Rosa Gonzalez, et.al. v. Atlas Construction Supply: Construction Site Accident Wrongful Death Jury Verdict
A recent construction site accident wrongful death Los Angeles County case and jury verdict illustrate several important topics, including cases in which several parties share liability in causing workplace accidents, workers’ compensation and the liability of third parties in workplace accidents. The case (Rosa Gonzalez, et.al. v. Atlas Construction Supply – L.A. Superior Court Case No. BC 507755) involved a man who was killed while working on a construction site in 2011.
Factual background of the case
On Aug. 2, 2011, a 30-year-old man was working at the Hyperion Treatment Plant, a wastewater facility located in Playa del Rey that handles the municipal water for the City of Los Angeles. The city commissioned a construction project at the facility, hiring USS Cal Builders as the general contractor for the work to replace a gas compressor facility that was 60 years old. USS Cal Builders hired Atlas Construction Supply, Inc. to build the concrete walls using concrete forms. The man, who was employed by USS Cal Builders, was standing on top of one of the forms when it collapsed, causing him to fall 30 feet to the ground. A portion of the wall collapsed on top of him, causing a catastrophic head injury. He was killed in the accident, and his family filed a lawsuit against Atlas Construction Supply, Inc.
The plaintiffs alleged that Atlas Construction Supply, Inc. negligently caused the accident and Mr. Gonzalez’s resulting death by using unsupported wall forms. Because of the lack of proper supports for the panel, the family argued that it collapsed, killing the man. They called several experts to testify at trial, including an economist, a general contractor and a structural engineer.
The defendant argued that it was not liable for the accident. Instead, it placed blame on the City of Los Angeles, USS Cal Builders and the operator of the crane who placed the form in its location. The defendant also called several experts to the stand, including an economist, a structural engineer, a general contractor and a crane operator.
Demands and offers
The plaintiffs demanded $8 million as their final demand before trial, which was the amount of Atlas’s insurance policy limits. At mediation, Atlas offered $200,000. Before trial, the company extended an offer of $1 million. During the trial, the company extended an offer of $2 million. Finally, before closing arguments, Atlas offered $3 million.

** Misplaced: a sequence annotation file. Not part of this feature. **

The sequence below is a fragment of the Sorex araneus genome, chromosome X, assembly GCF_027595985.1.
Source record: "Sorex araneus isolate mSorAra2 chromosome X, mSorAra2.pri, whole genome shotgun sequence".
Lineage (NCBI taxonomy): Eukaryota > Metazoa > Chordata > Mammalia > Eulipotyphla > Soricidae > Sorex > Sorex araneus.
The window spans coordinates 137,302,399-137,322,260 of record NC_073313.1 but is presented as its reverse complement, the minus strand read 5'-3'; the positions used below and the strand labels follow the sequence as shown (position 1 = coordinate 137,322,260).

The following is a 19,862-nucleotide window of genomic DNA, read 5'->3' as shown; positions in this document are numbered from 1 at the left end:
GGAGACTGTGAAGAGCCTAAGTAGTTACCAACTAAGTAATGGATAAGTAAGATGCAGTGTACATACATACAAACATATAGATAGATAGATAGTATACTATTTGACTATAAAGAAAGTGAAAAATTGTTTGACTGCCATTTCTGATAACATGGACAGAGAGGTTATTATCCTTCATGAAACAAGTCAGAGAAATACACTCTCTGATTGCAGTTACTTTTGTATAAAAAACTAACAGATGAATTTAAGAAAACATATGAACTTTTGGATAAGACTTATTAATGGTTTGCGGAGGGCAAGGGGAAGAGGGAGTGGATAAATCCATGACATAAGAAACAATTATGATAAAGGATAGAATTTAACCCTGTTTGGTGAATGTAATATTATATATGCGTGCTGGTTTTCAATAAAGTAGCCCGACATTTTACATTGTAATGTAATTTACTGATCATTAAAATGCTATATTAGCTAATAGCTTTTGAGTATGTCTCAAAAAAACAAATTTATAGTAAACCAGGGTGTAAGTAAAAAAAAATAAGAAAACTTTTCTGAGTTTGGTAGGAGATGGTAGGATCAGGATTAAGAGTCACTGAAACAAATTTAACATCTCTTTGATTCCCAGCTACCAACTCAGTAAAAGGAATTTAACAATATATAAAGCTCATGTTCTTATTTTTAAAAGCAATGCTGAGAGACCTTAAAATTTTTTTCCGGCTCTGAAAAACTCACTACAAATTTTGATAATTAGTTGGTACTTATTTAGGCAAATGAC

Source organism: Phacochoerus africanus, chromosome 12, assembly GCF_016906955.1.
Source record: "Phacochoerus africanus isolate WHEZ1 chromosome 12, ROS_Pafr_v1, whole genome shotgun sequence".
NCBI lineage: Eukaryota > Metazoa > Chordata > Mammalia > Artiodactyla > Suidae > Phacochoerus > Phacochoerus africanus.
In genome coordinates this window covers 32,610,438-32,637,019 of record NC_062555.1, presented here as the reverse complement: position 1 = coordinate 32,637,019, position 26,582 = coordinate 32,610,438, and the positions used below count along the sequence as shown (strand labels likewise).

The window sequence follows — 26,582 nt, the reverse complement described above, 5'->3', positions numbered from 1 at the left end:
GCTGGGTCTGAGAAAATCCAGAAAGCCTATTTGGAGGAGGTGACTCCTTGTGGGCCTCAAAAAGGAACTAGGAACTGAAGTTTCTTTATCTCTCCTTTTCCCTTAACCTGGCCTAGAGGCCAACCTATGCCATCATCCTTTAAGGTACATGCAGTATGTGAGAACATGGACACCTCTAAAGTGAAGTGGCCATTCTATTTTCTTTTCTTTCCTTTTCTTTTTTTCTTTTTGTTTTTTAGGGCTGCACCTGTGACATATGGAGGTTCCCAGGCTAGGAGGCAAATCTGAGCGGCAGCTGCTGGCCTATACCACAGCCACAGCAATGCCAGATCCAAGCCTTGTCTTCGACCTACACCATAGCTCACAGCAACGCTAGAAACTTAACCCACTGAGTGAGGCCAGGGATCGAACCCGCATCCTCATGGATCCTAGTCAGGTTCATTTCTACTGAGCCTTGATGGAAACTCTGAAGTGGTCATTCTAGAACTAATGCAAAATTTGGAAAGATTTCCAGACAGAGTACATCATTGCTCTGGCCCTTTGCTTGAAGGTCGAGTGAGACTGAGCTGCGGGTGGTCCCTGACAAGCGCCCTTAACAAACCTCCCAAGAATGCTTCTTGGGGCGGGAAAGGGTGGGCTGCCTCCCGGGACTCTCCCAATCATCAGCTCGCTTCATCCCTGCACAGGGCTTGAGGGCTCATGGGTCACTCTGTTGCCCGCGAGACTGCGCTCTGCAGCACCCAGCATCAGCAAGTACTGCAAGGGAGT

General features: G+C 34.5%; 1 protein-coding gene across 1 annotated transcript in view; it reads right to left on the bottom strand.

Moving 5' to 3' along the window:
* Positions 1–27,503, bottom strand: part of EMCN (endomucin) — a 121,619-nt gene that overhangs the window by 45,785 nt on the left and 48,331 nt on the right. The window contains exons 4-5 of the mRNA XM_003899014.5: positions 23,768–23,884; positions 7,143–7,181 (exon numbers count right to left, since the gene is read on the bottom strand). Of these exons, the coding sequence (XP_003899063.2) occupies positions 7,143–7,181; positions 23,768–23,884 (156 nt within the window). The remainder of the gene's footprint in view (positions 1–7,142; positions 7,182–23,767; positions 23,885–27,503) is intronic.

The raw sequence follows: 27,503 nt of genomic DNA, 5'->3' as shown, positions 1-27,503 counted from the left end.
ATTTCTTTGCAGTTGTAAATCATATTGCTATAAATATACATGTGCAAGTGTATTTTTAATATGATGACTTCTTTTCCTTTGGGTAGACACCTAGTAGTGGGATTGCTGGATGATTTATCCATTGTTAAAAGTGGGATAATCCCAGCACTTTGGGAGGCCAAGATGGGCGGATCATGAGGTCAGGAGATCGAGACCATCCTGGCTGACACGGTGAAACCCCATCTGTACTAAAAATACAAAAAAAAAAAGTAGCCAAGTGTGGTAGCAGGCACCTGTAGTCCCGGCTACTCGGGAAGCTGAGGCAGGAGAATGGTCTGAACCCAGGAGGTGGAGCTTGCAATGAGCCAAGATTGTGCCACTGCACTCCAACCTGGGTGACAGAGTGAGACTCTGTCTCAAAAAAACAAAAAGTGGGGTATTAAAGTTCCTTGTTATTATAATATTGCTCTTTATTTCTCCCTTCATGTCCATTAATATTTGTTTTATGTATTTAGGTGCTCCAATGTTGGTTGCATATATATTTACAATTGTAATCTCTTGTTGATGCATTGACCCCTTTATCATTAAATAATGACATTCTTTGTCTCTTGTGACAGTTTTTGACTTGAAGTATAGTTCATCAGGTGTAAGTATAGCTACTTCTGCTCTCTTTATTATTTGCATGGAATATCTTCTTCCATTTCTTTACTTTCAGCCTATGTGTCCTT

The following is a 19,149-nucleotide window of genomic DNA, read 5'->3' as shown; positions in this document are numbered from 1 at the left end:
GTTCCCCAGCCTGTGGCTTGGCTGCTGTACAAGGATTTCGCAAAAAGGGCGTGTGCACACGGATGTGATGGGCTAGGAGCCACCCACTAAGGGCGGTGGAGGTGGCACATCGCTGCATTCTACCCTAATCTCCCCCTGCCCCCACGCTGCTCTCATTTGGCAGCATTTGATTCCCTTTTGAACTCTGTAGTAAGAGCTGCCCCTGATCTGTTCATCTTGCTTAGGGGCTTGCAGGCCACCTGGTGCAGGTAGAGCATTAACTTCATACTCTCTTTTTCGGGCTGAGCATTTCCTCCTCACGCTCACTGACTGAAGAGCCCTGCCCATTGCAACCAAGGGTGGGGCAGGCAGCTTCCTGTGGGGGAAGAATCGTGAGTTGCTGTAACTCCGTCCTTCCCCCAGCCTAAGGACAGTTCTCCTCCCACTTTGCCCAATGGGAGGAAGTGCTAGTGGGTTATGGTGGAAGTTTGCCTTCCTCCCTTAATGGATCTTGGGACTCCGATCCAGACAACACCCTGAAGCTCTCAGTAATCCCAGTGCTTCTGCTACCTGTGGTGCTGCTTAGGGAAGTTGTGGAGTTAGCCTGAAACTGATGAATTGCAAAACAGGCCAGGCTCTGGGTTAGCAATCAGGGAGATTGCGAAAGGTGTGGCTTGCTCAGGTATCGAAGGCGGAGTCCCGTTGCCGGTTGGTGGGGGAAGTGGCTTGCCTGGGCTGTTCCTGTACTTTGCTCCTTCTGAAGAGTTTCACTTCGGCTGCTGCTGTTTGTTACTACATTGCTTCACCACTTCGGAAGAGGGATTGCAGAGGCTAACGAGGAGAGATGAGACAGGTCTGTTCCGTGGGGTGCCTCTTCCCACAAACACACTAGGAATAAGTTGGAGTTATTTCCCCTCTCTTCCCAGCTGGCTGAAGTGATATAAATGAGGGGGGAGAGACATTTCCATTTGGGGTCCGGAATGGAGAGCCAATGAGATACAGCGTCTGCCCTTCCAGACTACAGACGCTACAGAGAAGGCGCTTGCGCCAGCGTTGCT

The trial lasted for 12 days. Upon deliberation, the jury unanimously agreed as to liability. The jury assigned 55 percent of the liability to Atlas and 45 percent to Cal Builders. The family had earlier reached an agreement with the crane operator, settling that matter for $600,000 before trial. The gross award by the jury was for $26,953,169.50, with $23,500,000 of that amount for noneconomic damages and $3,500,000 for economic damages. The net amount the family was awarded from Atlas was $16.3 million.
The effect of workers’ compensation laws in California
Workers’ compensation laws in California provide that people who are injured while working on the job for their employers may not sue the companies for whom they work. In exchange, they are able to file for workers’ compensation benefits regardless of whether or not they were responsible for causing their own accidents or if their employer was at fault. In this case, the decedent worked for USS Cal Builders. Even though the jury assigned 45 percent of the liability to his employer and the City of Los Angeles, the family will not be able to recover that portion of the award because of the employer’s immunity from civil liability for workplace accidents. The family can recover monthly benefits payments that are designed to replace a portion of the man’s income.
Liability of third parties in workplace accidents
Even if an employer is immune from liability for a wrongful death or personal injury that occurs while the worker is on the job, third parties that are involved and that share a portion of the fault will be responsible for paying the portion allocated to them. In the man’s case, Atlas was a third-party subcontractor hired by the man’s employer. Since he did not work for that company, his family was able to sue Atlas in a wrongful death action. Because the jury assigned 55 percent of the fault to Atlas, the net award amount the family will receive is $16.3 million, which is 55 percent of the total gross verdict.